December 20, 2018 December 20, 2018 10:00 PM PST 11:00 PM PST This is the most inexpensive and attractive price in the market. Get the course now! December 22, 2018 December 22, 2018 07:00 AM PST 09:00 AM PST Attend this webinar to learn how to leverage Meaning and Logic to solve the most challenging Sentence Correction Questions.
Author 
Message 
TAGS:

Hide Tags

Intern
Joined: 11 Mar 2014
Posts: 9

Pam and Cathy begin running at the same time on a straight
[#permalink]
Show Tags
Updated on: 02 Aug 2014, 00:05
Question Stats:
76% (02:39) correct 24% (02:56) wrong based on 417 sessions
HideShow timer Statistics
Pam and Cathy begin running at the same time on a straight path. Pam runs at 10 miles per hour, and Cathy runs at 8 miles per hour. After 45 minutes, Pam stops to stretch. If it takes Pam 30 minutes to stretch and Cathy continues to run during this time, how many minutes will it take Pam to catch up to Cathy assuming Pam resumes running at 10 miles per hour? A. 30 minutes B. 40 minutes C. 45 minutes D. 60 minutes E. 75 minutes
Official Answer and Stats are available only to registered users. Register/ Login.
Originally posted by neeti1813 on 01 Aug 2014, 17:31.
Last edited by Bunuel on 02 Aug 2014, 00:05, edited 1 time in total.
Renamed the topic and edited the question.




Math Expert
Joined: 02 Sep 2009
Posts: 51301

Pam and Cathy begin running at the same time on a straight
[#permalink]
Show Tags
02 Aug 2014, 00:20
neeti1813 wrote: Pam and Cathy begin running at the same time on a straight path. Pam runs at 10 miles per hour, and Cathy runs at 8 miles per hour. After 45 minutes, Pam stops to stretch. If it takes Pam 30 minutes to stretch and Cathy continues to run during this time, how many minutes will it take Pam to catch up to Cathy assuming Pam resumes running at 10 miles per hour?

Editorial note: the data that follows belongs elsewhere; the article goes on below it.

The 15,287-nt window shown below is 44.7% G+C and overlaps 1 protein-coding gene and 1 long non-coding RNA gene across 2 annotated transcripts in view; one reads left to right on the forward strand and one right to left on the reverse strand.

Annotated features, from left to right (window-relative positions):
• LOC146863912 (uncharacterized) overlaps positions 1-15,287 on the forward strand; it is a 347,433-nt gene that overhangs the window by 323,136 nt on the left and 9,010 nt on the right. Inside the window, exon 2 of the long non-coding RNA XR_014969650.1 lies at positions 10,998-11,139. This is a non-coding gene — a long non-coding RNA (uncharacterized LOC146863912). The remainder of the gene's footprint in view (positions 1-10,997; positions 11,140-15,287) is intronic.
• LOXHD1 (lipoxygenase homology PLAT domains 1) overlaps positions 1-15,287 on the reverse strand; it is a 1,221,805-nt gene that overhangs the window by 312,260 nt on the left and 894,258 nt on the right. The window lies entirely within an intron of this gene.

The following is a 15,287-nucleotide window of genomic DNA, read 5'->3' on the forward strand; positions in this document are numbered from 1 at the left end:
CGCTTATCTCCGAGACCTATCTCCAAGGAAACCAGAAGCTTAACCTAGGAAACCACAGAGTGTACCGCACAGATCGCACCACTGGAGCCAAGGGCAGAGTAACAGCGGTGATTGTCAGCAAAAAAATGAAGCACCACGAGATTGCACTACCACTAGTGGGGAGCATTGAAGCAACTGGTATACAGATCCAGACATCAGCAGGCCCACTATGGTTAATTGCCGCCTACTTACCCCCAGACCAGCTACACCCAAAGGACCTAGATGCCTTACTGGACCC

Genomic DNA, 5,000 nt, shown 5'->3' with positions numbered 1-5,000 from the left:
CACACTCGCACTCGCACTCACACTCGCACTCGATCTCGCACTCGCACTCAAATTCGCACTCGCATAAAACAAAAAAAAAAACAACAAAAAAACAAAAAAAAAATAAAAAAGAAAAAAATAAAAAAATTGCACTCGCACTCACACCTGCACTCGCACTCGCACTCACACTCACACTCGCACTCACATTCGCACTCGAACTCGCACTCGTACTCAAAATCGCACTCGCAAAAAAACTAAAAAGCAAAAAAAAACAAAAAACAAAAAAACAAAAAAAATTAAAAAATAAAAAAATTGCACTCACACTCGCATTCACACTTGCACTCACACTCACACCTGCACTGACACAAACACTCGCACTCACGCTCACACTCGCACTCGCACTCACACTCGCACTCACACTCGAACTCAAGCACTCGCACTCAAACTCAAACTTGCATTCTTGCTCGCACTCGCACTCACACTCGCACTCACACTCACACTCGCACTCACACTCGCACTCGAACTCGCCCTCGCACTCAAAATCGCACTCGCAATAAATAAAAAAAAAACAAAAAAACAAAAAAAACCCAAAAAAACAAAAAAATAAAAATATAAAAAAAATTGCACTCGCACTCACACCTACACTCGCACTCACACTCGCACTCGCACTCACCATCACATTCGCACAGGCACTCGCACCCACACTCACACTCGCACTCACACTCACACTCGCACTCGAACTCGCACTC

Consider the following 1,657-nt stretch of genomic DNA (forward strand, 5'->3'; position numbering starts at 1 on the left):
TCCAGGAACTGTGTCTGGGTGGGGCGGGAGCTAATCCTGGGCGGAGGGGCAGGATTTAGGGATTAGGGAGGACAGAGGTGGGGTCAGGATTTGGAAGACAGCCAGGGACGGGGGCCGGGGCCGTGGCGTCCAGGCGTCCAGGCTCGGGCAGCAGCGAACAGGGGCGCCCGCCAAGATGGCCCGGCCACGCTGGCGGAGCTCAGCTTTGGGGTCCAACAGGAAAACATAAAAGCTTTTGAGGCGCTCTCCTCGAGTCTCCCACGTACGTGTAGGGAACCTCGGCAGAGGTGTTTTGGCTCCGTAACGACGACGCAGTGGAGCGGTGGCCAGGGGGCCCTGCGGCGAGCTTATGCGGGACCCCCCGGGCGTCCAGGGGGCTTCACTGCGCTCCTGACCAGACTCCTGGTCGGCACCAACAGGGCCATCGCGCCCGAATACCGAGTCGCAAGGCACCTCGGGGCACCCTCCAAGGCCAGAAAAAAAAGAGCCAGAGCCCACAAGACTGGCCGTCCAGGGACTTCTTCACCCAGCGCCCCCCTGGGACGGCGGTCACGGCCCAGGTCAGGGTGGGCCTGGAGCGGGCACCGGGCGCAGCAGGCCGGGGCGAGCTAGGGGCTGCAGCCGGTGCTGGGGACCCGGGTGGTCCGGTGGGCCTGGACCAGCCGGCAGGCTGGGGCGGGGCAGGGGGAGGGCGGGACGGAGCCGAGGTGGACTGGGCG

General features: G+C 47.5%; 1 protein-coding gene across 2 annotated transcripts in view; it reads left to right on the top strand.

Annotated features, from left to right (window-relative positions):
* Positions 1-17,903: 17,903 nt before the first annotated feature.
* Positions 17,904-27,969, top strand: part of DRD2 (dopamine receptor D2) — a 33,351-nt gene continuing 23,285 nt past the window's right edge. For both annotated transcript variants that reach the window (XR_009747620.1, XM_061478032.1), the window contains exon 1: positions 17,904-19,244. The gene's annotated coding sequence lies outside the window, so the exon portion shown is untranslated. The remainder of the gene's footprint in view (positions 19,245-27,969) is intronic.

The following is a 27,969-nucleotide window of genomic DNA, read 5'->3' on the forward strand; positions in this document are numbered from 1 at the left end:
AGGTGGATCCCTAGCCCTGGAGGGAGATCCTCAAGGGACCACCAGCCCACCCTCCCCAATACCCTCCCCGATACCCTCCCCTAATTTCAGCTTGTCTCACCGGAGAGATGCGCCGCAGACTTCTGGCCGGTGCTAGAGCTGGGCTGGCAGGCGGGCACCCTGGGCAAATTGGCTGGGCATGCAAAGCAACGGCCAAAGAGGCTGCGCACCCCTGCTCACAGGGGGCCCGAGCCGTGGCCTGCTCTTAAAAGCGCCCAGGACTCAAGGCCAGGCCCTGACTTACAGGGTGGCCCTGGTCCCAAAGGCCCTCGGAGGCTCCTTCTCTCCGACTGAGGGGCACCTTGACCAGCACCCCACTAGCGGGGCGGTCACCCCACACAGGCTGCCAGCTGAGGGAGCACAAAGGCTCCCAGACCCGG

A. 30 minutes B. 40 minutes C. 45 minutes D. 60 minutes E. 75 minutes Pam ran for 45 minutes and was stretching for 30 minutes. The distance covered in 45 minutes, or in 3/4 hours = 3/4*10 = 30/4. Cathy ran for 45 + 30 = 75 minutes. The distance covered in 75 minutes, or in 5/4 hours = 5/4*8 = 40/4. The distance between them = 40/4  30/4 = 10/4 = 5/2 miles. Their relative speed = 10  8 = 2 miles per hour. Therefore, it will take (time) = (distance)/(rate) = (5/2)/(2) = 5/4 hours or 75 minutes Pam to catch up to Cathy. Answer: E. P.S. Please name topics properly. Check rule 3 here: rulesforpostingpleasereadthisbeforeposting133935.html Thank you.
_________________
New to the Math Forum? Please read this: Ultimate GMAT Quantitative Megathread  All You Need for Quant  PLEASE READ AND FOLLOW: 12 Rules for Posting!!! Resources: GMAT Math Book  Triangles  Polygons  Coordinate Geometry  Factorials  Circles  Number Theory  Remainders; 8. Overlapping Sets  PDF of Math Book; 10. Remainders  GMAT Prep Software Analysis  SEVEN SAMURAI OF 2012 (BEST DISCUSSIONS)  Tricky questions from previous years.